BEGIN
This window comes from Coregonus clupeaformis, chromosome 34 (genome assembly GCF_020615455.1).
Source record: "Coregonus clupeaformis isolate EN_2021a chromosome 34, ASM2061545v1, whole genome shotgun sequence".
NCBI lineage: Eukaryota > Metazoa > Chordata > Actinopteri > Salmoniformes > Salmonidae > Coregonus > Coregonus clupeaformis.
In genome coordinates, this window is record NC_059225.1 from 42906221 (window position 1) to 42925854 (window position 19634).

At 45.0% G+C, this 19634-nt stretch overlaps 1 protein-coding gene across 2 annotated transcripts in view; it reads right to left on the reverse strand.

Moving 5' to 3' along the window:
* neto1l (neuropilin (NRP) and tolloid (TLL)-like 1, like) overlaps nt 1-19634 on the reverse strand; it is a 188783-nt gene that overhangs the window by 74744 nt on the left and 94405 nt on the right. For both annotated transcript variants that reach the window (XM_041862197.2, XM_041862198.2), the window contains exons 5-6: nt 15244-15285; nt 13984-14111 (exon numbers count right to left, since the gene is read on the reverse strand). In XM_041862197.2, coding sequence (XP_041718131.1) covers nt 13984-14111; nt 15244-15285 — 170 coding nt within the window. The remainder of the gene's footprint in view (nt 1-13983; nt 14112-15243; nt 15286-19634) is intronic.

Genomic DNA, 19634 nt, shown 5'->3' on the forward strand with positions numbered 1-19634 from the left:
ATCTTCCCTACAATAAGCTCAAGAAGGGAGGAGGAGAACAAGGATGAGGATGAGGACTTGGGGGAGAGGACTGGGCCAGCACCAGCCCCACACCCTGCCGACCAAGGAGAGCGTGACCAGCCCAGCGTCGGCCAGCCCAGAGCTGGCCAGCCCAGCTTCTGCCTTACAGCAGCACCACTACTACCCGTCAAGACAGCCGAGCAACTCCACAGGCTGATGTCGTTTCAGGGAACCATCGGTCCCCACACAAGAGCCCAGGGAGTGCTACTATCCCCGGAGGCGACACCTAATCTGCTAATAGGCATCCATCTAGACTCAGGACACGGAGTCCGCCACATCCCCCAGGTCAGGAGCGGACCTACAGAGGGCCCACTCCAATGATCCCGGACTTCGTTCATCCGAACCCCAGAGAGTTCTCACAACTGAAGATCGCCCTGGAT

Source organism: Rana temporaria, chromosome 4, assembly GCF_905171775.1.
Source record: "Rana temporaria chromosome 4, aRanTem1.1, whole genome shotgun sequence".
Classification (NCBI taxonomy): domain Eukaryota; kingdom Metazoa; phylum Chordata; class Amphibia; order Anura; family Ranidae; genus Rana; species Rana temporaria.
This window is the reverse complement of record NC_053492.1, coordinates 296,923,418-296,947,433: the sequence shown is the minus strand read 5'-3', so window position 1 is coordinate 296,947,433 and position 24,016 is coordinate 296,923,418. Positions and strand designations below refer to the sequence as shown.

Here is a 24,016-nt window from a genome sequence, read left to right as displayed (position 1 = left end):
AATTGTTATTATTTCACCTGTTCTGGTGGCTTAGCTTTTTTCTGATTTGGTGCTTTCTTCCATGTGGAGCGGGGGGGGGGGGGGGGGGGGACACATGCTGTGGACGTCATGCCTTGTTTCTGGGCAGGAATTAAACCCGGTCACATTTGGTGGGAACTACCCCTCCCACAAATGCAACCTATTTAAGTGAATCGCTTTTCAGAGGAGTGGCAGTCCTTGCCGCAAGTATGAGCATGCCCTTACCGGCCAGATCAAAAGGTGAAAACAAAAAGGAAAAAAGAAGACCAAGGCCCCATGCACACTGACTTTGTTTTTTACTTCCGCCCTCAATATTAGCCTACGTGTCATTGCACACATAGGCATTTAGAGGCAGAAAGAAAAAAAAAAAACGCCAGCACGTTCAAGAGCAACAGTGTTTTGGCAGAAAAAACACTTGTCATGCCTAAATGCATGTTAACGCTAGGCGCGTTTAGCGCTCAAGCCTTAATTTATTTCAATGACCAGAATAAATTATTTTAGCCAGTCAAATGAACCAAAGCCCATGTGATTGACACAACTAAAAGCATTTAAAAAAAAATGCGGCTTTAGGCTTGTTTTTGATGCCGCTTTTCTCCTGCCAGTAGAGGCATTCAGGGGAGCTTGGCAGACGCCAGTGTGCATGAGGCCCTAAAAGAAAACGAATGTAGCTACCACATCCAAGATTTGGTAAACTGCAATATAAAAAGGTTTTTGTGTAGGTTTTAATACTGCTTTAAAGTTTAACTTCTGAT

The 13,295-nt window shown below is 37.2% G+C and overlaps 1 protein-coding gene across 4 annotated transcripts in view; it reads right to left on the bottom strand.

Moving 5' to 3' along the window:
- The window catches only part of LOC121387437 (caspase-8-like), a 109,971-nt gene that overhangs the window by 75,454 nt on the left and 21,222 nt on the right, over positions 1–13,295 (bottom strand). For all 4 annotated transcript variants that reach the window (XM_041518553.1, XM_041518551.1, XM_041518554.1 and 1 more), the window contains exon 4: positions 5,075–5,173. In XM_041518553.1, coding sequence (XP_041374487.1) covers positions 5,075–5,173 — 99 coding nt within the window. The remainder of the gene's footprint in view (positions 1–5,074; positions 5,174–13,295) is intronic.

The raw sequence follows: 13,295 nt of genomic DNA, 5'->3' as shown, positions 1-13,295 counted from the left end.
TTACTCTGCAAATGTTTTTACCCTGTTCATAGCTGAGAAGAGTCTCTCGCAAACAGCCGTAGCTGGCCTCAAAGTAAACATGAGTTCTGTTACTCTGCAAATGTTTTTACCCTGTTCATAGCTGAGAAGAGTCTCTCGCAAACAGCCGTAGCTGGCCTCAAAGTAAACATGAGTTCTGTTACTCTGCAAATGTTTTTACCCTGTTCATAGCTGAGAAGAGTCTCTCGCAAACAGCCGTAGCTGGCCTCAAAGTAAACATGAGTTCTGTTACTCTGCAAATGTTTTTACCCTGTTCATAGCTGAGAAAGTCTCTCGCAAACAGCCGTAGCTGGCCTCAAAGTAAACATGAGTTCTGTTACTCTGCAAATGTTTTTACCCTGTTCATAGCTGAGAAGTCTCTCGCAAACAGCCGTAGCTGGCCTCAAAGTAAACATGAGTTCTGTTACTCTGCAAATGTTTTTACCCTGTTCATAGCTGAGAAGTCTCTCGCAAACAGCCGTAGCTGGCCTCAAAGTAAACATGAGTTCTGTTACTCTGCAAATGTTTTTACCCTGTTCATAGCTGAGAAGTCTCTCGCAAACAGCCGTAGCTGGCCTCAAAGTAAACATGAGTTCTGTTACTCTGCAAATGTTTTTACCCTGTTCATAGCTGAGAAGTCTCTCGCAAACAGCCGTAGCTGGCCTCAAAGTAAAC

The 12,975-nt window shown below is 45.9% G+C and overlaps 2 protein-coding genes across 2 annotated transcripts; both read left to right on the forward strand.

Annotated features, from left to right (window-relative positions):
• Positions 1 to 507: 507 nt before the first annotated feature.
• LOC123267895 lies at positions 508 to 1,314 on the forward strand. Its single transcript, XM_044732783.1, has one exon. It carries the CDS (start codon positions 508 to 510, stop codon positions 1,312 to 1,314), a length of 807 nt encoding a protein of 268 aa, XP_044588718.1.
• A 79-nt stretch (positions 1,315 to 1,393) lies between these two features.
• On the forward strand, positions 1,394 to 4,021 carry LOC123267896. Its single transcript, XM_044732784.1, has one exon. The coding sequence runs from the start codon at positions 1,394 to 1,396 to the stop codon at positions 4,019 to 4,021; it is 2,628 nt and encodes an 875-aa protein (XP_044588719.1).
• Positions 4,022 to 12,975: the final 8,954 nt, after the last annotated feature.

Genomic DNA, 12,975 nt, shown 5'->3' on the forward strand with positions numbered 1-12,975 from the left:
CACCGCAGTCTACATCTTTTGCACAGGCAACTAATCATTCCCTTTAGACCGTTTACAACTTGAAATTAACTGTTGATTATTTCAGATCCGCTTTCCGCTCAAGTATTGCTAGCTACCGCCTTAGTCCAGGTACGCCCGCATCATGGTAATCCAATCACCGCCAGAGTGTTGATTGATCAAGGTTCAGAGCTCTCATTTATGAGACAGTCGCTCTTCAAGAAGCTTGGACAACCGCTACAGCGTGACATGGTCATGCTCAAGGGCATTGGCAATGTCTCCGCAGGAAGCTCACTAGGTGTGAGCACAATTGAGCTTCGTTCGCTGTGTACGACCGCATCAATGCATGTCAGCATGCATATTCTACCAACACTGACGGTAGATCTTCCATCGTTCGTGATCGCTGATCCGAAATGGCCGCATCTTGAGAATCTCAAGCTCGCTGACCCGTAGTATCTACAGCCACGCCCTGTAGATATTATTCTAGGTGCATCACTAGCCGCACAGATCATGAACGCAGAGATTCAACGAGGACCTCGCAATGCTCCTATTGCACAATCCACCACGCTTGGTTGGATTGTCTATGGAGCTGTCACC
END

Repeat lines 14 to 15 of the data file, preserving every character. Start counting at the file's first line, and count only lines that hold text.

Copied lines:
Here is a 24,016-nt window from a genome sequence, read left to right as displayed (position 1 = left end):
AATTGTTATTATTTCACCTGTTCTGGTGGCTTAGCTTTTTTCTGATTTGGTGCTTTCTTCCATGTGGAGCGGGGGGGGGGGGGGGGGGGGACACATGCTGTGGACGTCATGCCTTGTTTCTGGGCAGGAATTAAACCCGGTCACATTTGGTGGGAACTACCCCTCCCACAAATGCAACCTATTTAAGTGAATCGCTTTTCAGAGGAGTGGCAGTCCTTGCCGCAAGTATGAGCATGCCCTTACCGGCCAGATCAAAAGGTGAAAACAAAAAGGAAAAAAGAAGACCAAGGCCCCATGCACACTGACTTTGTTTTTTACTTCCGCCCTCAATATTAGCCTACGTGTCATTGCACACATAGGCATTTAGAGGCAGAAAGAAAAAAAAAAAACGCCAGCACGTTCAAGAGCAACAGTGTTTTGGCAGAAAAAACACTTGTCATGCCTAAATGCATGTTAACGCTAGGCGCGTTTAGCGCTCAAGCCTTAATTTATTTCAATGACCAGAATAAATTATTTTAGCCAGTCAAATGAACCAAAGCCCATGTGATTGACACAACTAAAAGCATTTAAAAAAAAATGCGGCTTTAGGCTTGTTTTTGATGCCGCTTTTCTCCTGCCAGTAGAGGCATTCAGGGGAGCTTGGCAGACGCCAGTGTGCATGAGGCCCTAAAAGAAAACGAATGTAGCTACCACATCCAAGATTTGGTAAACTGCAATATAAAAAGGTTTTTGTGTAGGTTTTAATACTGCTTTAAAGTTTAACTTCTGAT